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1/1/2001 | 11 MINUTE READ

Painting More Efficiently

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To keep your customers happy, paint managers must produce high-quality parts. To keep the boss happy, paint managers must also do it efficiently...


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The goal for every paint line manager is to produce parts with the highest quality finish while using a minimum of resources, whether those resources are people, energy, materials or time. In other words, the paint line manager is striving for maximum efficiency.

Of course, maximum efficiency will never be reached—there will always be some wasted material or energy lost. No system is perfect. But, even though maximum efficiency can't be reached, the paint line manager must do whatever he can to increase the painting system's efficiency. Even minor adjustments or changes can produce dramatic increases in efficiency, which lead to cost reductions and/or higher throughput.

Building a New Line

Dunbarton (Dothan, AL) is a manufacturer of building products (primarily steel door frames sold under the Rediframe and Bifold brand) for commercial properties, apartment complexes, condominiums, etc. Until recently, the company was using a painting system it had installed during the 1970s. While the line was still quite capable of producing high-quality parts, it was limiting the company's potential. "Basically, we needed a new line because our owner wanted us to grow the business and we had exceeded our capacity. We built an 18,000 ft2 extension, but it was filled up in a short period of time," stated Willie Holman, paint superintendent at Dunbarton.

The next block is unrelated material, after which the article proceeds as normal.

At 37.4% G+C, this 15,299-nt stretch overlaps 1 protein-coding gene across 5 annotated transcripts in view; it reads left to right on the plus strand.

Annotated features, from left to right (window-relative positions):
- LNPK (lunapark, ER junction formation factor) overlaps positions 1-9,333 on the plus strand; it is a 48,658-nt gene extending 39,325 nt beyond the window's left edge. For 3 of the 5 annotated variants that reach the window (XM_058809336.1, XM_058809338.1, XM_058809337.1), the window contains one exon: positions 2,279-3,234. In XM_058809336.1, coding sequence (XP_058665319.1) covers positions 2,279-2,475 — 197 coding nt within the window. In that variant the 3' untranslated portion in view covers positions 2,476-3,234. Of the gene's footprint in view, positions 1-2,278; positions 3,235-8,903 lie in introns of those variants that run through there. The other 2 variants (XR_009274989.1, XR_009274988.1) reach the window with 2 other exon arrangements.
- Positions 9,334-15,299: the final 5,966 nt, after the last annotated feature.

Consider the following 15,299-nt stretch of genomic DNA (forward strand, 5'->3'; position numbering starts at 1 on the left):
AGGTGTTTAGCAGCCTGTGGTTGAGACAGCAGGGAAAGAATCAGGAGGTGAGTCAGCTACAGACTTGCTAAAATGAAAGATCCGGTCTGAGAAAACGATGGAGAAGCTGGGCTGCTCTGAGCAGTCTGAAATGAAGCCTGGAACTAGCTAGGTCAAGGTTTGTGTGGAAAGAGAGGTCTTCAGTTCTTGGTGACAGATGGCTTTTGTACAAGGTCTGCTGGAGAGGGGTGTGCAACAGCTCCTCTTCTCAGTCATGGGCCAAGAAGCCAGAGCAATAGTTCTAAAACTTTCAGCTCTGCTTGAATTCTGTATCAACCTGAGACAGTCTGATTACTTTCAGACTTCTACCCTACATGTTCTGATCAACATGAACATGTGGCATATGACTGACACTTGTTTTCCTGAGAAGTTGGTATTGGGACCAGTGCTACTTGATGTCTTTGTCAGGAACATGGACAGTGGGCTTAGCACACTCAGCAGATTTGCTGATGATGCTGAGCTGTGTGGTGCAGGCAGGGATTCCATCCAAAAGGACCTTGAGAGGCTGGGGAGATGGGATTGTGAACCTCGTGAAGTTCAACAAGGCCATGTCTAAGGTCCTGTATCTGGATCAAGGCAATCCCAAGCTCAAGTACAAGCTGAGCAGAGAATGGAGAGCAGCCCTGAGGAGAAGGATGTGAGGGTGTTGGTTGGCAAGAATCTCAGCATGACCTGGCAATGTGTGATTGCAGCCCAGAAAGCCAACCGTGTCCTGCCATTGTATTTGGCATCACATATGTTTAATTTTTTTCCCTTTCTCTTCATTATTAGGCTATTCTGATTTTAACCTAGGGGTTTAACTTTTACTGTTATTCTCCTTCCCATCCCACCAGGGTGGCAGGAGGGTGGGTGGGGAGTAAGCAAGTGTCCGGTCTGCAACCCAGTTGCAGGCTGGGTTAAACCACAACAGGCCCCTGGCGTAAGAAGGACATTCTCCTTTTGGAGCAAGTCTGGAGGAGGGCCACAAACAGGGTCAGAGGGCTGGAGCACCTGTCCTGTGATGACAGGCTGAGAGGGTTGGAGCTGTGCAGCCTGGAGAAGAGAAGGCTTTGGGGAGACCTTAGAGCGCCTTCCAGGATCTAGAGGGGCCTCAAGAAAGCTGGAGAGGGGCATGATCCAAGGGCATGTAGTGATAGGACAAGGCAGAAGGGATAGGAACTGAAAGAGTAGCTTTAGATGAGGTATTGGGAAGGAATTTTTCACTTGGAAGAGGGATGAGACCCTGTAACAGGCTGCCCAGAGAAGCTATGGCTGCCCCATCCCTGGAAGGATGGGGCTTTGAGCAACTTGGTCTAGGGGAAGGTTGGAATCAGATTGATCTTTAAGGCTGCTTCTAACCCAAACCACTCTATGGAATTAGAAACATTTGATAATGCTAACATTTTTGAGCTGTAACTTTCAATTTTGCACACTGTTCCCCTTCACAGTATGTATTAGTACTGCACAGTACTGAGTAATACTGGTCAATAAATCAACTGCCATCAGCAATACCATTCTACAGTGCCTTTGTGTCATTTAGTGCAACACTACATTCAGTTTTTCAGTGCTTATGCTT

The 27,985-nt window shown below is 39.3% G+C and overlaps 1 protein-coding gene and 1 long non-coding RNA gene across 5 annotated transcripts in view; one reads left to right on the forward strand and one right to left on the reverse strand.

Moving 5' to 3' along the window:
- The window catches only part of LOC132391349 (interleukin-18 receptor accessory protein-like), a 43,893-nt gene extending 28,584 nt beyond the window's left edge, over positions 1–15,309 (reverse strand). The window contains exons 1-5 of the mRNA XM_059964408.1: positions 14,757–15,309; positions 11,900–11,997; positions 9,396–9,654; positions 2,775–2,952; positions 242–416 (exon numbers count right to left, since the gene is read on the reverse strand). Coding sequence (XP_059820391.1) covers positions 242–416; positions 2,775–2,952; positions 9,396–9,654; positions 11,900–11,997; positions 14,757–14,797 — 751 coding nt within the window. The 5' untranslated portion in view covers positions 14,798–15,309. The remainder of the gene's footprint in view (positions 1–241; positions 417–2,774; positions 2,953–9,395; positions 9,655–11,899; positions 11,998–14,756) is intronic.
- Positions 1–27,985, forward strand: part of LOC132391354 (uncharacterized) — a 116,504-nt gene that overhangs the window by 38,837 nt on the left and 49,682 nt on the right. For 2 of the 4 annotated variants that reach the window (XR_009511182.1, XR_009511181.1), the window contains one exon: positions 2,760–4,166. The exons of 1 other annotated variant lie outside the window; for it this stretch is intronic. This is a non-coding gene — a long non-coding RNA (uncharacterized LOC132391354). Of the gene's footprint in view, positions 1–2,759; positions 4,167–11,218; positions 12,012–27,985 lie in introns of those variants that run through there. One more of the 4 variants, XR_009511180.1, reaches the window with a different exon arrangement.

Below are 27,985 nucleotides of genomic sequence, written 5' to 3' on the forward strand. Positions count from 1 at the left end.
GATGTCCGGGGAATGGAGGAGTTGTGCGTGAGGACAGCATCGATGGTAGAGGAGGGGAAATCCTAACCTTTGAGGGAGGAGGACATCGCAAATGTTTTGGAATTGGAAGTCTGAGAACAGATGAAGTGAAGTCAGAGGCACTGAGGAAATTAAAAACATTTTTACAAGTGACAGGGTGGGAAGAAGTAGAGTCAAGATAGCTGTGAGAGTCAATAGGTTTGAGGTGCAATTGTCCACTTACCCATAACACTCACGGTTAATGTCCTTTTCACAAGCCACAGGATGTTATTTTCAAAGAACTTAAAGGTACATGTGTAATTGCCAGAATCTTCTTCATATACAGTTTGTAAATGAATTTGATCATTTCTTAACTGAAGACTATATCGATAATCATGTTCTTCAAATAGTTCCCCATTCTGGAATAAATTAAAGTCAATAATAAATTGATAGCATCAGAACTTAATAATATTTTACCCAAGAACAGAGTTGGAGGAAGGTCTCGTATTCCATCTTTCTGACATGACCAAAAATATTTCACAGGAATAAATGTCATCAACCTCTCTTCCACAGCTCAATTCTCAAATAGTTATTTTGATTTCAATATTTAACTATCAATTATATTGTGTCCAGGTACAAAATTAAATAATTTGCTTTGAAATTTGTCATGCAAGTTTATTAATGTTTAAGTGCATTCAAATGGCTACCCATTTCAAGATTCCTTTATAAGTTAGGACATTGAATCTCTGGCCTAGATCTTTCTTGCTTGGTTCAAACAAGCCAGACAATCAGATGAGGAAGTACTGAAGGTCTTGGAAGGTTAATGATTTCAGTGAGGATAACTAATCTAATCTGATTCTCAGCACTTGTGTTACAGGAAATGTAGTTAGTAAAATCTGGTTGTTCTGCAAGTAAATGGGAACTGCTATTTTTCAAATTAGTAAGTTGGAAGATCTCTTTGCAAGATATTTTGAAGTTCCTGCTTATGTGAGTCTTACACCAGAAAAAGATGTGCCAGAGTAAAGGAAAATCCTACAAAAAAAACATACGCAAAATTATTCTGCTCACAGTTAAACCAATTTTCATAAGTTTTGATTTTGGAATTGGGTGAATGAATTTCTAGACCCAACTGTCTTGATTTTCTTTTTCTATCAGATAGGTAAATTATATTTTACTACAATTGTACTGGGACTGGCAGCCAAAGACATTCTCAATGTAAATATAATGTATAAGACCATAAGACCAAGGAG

It was Mr. Holman's desire to create the most efficient line possible and one that would be able to adjust to any future environmental regulations. To do this, Mr. Holman and Blake Seymour, mechanical engineer at Dunbarton, began gathering all the information they could about which coating would be best for the company's product and the most efficient method to apply that coating. "Blake and I did 3 years worth of research in about 6 months," said Mr. Holman. "We really didn't have any limitations on our costs at first. We knew that eventually we would. We wanted to go out and find the best system and determine how much of it we could use and how much of it was realistic."

Mr. Holman and Mr. Seymour began traveling to various paint equipment suppliers to see what each could offer. The two also visited a number of finishers to get their impressions about the various paint equipment suppliers and their equipment firsthand. After a lot of hard work, Mr. Holman and Mr. Seymour narrowed their search to two suppliers. "Each of them brought us a proposal. Our president met with each of them. We wanted to make sure that once we got going there wouldn't be any delays. Eventually, the decision was made that George Koch Sons would be our supplier. We were very pleased with what we saw at their installations. They looked like they were a top notch organization," explained Mr. Holman.

Paint System Efficiencies

Mr. Holman worked with the engineers at Koch to examine each aspect of the painting process and create the most efficient system possible.

Conveyor. The door frames that Dunbarton manufactures have to meet any color that an architect specifies. That means virtually every job that goes on the paint line is a custom one. In order to meet its customers' color requirements Mr. Holman may need to rack parts on the line that will be painted in three or four different colors due to the line's length and speed. Therefore, Mr. Holman asked Koch if it could design a conveyor that went forwards and backwards.

"One of the unique things that the engineers did that really took some innovation was the ability to reverse my line. We can physically back the conveyor up," stated Mr. Holman. "Even though our painters are professionals and they're good at what they do, the line moves fast enough that it's possible to miss frames. Also, when you do as many colors as we do and you're only doing 20 sets of something, you don't want to wait an hour-and-a-half for the line to go all the way around. If you know you made a mistake and you don't want to wait for it to go all the way around and the part to come back and fix it, then we'll stop the line and back it up so the painter can start over again. It gives us the ability to do it right the first time instead of having to wait for the part to come all the way around. It doesn't happen often, but it does from time to time."